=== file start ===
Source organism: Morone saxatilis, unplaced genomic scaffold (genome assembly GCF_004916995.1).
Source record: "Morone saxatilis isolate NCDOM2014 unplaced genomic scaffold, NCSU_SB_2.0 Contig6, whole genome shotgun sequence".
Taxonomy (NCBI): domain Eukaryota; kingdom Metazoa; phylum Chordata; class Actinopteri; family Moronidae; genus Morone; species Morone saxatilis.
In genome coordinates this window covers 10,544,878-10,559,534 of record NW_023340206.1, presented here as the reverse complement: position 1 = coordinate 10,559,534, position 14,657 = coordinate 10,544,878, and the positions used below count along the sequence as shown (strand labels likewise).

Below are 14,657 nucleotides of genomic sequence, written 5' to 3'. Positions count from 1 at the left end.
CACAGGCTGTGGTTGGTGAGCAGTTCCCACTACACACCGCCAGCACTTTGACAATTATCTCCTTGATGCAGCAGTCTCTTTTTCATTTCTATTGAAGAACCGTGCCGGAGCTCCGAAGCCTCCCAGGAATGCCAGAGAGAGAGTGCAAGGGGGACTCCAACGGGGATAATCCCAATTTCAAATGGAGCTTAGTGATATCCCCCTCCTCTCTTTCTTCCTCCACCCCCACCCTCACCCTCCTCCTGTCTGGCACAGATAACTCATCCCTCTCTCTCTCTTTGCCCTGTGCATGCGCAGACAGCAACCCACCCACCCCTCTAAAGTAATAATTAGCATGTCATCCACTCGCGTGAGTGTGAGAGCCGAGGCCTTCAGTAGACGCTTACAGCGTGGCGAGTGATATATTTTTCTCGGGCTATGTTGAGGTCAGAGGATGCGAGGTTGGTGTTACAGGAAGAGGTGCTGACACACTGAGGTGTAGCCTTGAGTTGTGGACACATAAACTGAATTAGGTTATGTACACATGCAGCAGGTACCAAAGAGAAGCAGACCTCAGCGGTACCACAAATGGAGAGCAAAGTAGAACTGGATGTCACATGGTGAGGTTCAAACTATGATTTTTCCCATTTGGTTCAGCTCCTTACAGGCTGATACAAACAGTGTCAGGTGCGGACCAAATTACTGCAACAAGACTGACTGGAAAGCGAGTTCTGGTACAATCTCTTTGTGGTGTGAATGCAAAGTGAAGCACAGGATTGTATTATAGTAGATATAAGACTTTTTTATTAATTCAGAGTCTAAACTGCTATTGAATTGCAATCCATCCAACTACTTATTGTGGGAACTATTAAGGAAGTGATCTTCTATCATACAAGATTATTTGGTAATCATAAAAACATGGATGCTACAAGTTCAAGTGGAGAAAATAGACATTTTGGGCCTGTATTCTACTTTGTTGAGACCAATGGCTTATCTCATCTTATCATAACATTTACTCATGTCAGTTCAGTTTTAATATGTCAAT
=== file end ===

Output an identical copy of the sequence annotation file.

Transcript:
Source organism: Morone saxatilis, unplaced genomic scaffold (genome assembly GCF_004916995.1).
Source record: "Morone saxatilis isolate NCDOM2014 unplaced genomic scaffold, NCSU_SB_2.0 Contig6, whole genome shotgun sequence".
Taxonomy (NCBI): domain Eukaryota; kingdom Metazoa; phylum Chordata; class Actinopteri; family Moronidae; genus Morone; species Morone saxatilis.
In genome coordinates this window covers 10,544,878-10,559,534 of record NW_023340206.1, presented here as the reverse complement: position 1 = coordinate 10,559,534, position 14,657 = coordinate 10,544,878, and the positions used below count along the sequence as shown (strand labels likewise).

Below are 14,657 nucleotides of genomic sequence, written 5' to 3'. Positions count from 1 at the left end.
CACAGGCTGTGGTTGGTGAGCAGTTCCCACTACACACCGCCAGCACTTTGACAATTATCTCCTTGATGCAGCAGTCTCTTTTTCATTTCTATTGAAGAACCGTGCCGGAGCTCCGAAGCCTCCCAGGAATGCCAGAGAGAGAGTGCAAGGGGGACTCCAACGGGGATAATCCCAATTTCAAATGGAGCTTAGTGATATCCCCCTCCTCTCTTTCTTCCTCCACCCCCACCCTCACCCTCCTCCTGTCTGGCACAGATAACTCATCCCTCTCTCTCTCTTTGCCCTGTGCATGCGCAGACAGCAACCCACCCACCCCTCTAAAGTAATAATTAGCATGTCATCCACTCGCGTGAGTGTGAGAGCCGAGGCCTTCAGTAGACGCTTACAGCGTGGCGAGTGATATATTTTTCTCGGGCTATGTTGAGGTCAGAGGATGCGAGGTTGGTGTTACAGGAAGAGGTGCTGACACACTGAGGTGTAGCCTTGAGTTGTGGACACATAAACTGAATTAGGTTATGTACACATGCAGCAGGTACCAAAGAGAAGCAGACCTCAGCGGTACCACAAATGGAGAGCAAAGTAGAACTGGATGTCACATGGTGAGGTTCAAACTATGATTTTTCCCATTTGGTTCAGCTCCTTACAGGCTGATACAAACAGTGTCAGGTGCGGACCAAATTACTGCAACAAGACTGACTGGAAAGCGAGTTCTGGTACAATCTCTTTGTGGTGTGAATGCAAAGTGAAGCACAGGATTGTATTATAGTAGATATAAGACTTTTTTATTAATTCAGAGTCTAAACTGCTATTGAATTGCAATCCATCCAACTACTTATTGTGGGAACTATTAAGGAAGTGATCTTCTATCATACAAGATTATTTGGTAATCATAAAAACATGGATGCTACAAGTTCAAGTGGAGAAAATAGACATTTTGGGCCTGTATTCTACTTTGTTGAGACCAATGGCTTATCTCATCTTATCATAACATTTACTCATGTCAGTTCAGTTTTAATATGTCAAT